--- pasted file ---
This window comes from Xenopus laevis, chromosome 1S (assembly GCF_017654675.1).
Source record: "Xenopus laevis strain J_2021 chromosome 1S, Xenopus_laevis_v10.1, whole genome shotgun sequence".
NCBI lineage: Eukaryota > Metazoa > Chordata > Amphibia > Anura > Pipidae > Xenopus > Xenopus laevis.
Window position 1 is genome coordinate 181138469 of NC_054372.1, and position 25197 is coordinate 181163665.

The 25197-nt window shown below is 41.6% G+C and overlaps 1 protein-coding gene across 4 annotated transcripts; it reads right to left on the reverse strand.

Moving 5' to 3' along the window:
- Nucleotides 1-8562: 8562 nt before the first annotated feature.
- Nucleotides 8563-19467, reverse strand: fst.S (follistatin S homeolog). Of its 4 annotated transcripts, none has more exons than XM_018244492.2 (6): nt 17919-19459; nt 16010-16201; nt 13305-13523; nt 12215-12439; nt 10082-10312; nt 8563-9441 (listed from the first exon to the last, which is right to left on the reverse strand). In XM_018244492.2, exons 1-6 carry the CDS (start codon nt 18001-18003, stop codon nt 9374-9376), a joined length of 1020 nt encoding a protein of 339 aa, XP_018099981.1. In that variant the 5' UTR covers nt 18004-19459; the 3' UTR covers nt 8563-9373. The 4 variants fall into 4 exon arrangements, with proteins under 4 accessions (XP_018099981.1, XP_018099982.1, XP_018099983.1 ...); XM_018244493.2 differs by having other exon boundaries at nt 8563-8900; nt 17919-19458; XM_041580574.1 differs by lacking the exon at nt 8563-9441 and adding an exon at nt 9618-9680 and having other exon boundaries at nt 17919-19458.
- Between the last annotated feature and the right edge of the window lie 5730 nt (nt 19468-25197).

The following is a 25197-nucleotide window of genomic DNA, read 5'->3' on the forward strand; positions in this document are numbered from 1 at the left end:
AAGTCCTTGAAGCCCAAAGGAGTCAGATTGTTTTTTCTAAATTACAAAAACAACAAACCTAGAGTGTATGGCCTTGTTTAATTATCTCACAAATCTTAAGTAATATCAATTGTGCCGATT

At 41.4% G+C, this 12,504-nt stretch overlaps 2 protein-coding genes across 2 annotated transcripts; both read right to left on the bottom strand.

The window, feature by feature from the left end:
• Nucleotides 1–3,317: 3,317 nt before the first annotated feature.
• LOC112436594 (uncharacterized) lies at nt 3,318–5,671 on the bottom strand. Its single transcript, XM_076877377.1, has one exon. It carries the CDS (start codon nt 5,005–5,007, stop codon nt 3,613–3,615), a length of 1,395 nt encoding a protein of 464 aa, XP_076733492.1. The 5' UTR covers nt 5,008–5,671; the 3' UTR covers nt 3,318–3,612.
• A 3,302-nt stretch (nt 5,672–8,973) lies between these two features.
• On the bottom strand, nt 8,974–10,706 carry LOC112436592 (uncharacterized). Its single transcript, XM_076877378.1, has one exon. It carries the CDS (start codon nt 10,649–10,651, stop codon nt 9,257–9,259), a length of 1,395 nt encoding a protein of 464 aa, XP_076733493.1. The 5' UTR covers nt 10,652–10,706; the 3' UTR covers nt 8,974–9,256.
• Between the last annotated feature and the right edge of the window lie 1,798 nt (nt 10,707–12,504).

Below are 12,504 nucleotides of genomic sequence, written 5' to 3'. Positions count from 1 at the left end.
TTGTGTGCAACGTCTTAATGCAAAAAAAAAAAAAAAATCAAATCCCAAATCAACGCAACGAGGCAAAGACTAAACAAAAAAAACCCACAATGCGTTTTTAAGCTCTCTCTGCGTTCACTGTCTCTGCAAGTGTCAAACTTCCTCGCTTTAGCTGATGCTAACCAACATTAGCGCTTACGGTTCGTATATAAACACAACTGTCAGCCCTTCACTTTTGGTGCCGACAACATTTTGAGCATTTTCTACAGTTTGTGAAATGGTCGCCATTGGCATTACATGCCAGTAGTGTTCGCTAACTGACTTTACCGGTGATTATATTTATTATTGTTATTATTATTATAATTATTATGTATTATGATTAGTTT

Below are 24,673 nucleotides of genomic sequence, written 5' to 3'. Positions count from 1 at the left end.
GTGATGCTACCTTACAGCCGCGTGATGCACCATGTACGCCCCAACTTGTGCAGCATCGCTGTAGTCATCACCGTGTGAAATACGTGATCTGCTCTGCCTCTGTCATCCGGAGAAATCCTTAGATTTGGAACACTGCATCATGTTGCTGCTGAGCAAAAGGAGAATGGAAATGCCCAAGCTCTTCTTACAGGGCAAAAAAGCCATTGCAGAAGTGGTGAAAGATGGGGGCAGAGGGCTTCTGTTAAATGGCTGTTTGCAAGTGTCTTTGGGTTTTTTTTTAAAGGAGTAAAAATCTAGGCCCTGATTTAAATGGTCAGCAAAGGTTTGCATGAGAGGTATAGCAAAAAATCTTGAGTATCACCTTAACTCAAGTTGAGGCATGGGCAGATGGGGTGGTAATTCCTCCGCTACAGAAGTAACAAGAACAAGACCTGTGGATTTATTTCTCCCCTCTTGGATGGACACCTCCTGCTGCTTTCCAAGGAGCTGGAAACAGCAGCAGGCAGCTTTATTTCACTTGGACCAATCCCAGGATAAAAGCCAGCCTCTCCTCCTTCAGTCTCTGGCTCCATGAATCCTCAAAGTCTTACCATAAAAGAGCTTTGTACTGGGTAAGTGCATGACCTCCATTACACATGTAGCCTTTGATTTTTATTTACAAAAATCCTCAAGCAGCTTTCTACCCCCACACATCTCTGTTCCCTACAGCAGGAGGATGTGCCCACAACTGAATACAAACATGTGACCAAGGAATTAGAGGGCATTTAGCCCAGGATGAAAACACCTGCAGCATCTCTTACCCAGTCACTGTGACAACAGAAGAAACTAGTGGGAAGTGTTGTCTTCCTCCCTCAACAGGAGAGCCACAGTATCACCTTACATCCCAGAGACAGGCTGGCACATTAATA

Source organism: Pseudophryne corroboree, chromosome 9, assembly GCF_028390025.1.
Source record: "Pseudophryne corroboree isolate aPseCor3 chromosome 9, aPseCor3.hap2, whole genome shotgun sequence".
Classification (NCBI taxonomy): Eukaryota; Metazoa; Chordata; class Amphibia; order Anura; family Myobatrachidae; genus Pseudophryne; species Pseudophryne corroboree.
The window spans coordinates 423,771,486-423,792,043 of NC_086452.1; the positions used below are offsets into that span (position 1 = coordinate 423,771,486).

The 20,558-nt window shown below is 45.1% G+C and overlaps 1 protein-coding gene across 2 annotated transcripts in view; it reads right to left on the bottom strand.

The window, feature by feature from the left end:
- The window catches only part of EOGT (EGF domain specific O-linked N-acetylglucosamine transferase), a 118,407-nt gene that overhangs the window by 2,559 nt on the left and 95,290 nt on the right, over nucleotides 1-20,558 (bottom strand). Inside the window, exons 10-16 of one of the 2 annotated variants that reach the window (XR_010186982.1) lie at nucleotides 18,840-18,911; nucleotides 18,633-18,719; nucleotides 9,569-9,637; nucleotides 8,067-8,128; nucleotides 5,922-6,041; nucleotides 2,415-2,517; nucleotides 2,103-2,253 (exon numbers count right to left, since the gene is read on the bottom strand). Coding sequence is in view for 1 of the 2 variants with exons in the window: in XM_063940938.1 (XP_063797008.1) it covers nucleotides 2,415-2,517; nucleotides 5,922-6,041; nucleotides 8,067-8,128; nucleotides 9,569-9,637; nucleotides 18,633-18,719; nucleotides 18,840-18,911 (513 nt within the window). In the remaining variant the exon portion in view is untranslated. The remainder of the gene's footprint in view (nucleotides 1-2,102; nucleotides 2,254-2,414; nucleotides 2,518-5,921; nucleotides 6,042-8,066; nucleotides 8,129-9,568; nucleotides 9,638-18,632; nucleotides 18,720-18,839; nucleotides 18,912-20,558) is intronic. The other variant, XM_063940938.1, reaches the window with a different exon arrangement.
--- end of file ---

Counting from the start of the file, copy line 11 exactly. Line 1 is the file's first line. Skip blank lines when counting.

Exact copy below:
AAGTCCTTGAAGCCCAAAGGAGTCAGATTGTTTTTTCTAAATTACAAAAACAACAAACCTAGAGTGTATGGCCTTGTTTAATTATCTCACAAATCTTAAGTAATATCAATTGTGCCGATT